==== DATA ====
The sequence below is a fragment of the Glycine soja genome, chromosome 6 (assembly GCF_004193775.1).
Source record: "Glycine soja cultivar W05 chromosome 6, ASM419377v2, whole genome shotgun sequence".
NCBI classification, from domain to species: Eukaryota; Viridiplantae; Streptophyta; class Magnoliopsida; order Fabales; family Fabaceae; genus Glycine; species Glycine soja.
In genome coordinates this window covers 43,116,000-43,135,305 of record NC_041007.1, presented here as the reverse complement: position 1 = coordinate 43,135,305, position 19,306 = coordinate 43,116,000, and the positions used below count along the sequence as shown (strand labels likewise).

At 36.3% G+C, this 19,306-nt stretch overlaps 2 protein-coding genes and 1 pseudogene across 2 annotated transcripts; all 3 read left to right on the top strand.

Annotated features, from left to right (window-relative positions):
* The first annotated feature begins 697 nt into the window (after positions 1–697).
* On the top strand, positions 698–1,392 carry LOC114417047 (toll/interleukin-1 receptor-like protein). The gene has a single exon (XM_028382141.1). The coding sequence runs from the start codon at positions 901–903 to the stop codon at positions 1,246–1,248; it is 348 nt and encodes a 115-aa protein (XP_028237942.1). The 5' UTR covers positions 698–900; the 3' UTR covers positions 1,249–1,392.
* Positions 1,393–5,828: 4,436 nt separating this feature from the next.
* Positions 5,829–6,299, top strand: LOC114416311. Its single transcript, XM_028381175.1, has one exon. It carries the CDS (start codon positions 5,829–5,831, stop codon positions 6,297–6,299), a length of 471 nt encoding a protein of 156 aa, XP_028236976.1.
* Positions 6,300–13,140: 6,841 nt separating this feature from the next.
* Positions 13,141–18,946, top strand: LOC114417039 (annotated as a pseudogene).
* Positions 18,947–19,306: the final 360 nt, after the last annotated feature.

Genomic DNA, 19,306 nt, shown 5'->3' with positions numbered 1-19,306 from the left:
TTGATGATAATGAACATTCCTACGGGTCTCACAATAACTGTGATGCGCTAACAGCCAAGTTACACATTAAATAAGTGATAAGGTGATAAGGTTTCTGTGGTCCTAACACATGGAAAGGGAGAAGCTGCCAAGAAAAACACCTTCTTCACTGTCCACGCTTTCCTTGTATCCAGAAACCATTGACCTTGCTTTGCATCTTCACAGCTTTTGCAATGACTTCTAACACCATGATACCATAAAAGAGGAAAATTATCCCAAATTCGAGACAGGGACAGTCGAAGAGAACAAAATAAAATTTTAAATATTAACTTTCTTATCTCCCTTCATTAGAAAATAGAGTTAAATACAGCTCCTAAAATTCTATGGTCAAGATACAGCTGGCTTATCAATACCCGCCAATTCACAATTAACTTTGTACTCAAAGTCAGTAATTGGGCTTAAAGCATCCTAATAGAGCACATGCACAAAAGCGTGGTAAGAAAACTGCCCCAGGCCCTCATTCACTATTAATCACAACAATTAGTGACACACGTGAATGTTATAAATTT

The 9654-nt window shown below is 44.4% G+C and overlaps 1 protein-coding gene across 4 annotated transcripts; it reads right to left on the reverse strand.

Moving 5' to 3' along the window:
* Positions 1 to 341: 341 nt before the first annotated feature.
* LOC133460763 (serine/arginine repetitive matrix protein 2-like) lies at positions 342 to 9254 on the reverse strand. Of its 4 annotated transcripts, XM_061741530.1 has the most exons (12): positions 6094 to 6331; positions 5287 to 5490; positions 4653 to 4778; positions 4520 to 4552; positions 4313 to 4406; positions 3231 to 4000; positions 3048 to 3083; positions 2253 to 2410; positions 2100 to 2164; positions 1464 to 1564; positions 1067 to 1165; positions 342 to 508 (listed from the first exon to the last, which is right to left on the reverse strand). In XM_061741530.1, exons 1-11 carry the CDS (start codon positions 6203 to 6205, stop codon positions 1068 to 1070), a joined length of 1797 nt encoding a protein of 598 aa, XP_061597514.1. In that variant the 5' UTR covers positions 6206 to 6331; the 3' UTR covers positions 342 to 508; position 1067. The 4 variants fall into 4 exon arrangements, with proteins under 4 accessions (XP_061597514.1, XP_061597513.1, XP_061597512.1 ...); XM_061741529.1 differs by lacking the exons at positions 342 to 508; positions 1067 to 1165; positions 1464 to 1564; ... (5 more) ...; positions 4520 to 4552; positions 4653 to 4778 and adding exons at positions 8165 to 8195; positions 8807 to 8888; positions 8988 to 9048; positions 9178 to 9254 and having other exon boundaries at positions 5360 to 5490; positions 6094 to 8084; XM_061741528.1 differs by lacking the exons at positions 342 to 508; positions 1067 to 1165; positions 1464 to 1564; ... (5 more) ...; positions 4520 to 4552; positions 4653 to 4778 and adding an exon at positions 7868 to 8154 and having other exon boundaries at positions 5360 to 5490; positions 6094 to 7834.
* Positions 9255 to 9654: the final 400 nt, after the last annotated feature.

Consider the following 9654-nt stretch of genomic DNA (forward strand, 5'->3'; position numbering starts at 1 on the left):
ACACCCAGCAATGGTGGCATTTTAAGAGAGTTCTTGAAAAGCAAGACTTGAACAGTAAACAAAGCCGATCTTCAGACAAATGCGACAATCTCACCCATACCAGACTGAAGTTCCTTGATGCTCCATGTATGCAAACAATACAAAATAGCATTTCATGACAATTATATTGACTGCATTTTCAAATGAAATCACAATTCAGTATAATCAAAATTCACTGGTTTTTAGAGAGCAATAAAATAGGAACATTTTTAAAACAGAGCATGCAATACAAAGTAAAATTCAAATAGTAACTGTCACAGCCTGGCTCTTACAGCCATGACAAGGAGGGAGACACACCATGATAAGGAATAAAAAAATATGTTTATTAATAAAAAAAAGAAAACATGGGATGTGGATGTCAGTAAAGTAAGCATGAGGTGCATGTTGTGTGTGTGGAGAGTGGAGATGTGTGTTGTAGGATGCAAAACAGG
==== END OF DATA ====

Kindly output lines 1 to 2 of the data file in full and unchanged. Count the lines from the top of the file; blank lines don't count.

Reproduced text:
The sequence below is a fragment of the Glycine soja genome, chromosome 6 (assembly GCF_004193775.1).
Source record: "Glycine soja cultivar W05 chromosome 6, ASM419377v2, whole genome shotgun sequence".